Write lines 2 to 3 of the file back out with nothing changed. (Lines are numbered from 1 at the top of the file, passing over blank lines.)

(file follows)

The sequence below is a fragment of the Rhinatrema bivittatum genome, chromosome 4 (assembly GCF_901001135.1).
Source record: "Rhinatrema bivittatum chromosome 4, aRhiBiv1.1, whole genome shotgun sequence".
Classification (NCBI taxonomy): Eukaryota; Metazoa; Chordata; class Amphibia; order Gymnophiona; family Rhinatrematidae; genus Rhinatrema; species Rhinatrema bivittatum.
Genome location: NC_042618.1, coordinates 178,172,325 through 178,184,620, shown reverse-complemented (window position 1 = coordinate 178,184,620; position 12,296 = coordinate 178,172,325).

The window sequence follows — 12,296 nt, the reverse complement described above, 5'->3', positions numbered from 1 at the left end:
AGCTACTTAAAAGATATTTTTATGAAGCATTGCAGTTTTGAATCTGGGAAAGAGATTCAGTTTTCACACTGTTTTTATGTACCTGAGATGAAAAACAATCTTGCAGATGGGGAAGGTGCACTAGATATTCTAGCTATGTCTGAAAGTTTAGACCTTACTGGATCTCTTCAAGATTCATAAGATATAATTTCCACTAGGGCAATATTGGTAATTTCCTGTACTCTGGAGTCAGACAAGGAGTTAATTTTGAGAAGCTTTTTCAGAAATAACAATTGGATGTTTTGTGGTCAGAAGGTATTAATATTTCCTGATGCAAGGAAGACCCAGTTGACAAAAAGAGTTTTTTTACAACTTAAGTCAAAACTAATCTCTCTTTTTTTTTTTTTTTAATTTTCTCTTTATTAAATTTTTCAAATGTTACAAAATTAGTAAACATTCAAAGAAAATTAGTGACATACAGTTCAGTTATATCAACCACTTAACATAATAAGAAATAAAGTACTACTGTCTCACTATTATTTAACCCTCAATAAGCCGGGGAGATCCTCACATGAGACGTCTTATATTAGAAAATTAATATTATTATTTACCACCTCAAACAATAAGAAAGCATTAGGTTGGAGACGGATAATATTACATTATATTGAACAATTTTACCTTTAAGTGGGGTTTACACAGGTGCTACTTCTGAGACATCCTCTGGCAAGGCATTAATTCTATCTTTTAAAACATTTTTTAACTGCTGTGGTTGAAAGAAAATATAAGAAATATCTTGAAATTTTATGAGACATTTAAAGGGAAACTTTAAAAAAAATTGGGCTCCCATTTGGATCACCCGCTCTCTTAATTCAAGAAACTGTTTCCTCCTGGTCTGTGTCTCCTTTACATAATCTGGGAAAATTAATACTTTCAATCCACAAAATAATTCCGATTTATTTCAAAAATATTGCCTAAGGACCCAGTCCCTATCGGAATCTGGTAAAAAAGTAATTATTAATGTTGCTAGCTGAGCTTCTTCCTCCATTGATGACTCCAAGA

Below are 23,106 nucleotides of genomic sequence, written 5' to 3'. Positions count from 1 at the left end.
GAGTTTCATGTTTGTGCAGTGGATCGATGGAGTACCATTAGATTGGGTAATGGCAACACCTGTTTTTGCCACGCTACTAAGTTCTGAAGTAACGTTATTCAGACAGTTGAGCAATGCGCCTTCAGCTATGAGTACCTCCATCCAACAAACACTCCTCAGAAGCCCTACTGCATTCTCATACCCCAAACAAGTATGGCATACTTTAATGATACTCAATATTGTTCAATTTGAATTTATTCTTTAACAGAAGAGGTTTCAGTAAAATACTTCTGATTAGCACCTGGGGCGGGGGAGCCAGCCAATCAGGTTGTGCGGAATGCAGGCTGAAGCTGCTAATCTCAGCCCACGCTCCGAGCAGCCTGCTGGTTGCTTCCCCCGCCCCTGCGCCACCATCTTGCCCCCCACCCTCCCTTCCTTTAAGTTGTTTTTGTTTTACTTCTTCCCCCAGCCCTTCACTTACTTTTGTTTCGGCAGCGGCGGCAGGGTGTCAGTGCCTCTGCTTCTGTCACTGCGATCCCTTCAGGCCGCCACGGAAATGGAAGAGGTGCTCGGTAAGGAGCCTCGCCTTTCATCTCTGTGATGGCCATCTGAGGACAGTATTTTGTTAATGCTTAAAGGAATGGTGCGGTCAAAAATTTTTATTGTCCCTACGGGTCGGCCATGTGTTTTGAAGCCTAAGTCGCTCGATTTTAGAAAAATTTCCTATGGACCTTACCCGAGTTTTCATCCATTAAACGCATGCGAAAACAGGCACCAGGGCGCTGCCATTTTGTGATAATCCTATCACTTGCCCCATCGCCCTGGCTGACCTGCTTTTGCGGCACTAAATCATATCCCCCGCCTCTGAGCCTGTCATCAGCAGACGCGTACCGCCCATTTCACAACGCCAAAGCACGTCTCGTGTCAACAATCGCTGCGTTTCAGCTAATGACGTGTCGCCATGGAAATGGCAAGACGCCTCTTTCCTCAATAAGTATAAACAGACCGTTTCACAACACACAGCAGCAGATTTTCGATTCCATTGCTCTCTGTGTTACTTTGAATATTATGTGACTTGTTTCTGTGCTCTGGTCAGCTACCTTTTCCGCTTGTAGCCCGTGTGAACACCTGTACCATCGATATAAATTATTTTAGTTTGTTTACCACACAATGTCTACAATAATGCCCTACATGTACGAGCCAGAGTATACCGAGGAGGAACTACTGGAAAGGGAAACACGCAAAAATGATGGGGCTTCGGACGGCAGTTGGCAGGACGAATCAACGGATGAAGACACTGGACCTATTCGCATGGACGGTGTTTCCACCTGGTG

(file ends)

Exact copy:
Source record: "Rhinatrema bivittatum chromosome 4, aRhiBiv1.1, whole genome shotgun sequence".
Classification (NCBI taxonomy): Eukaryota; Metazoa; Chordata; class Amphibia; order Gymnophiona; family Rhinatrematidae; genus Rhinatrema; species Rhinatrema bivittatum.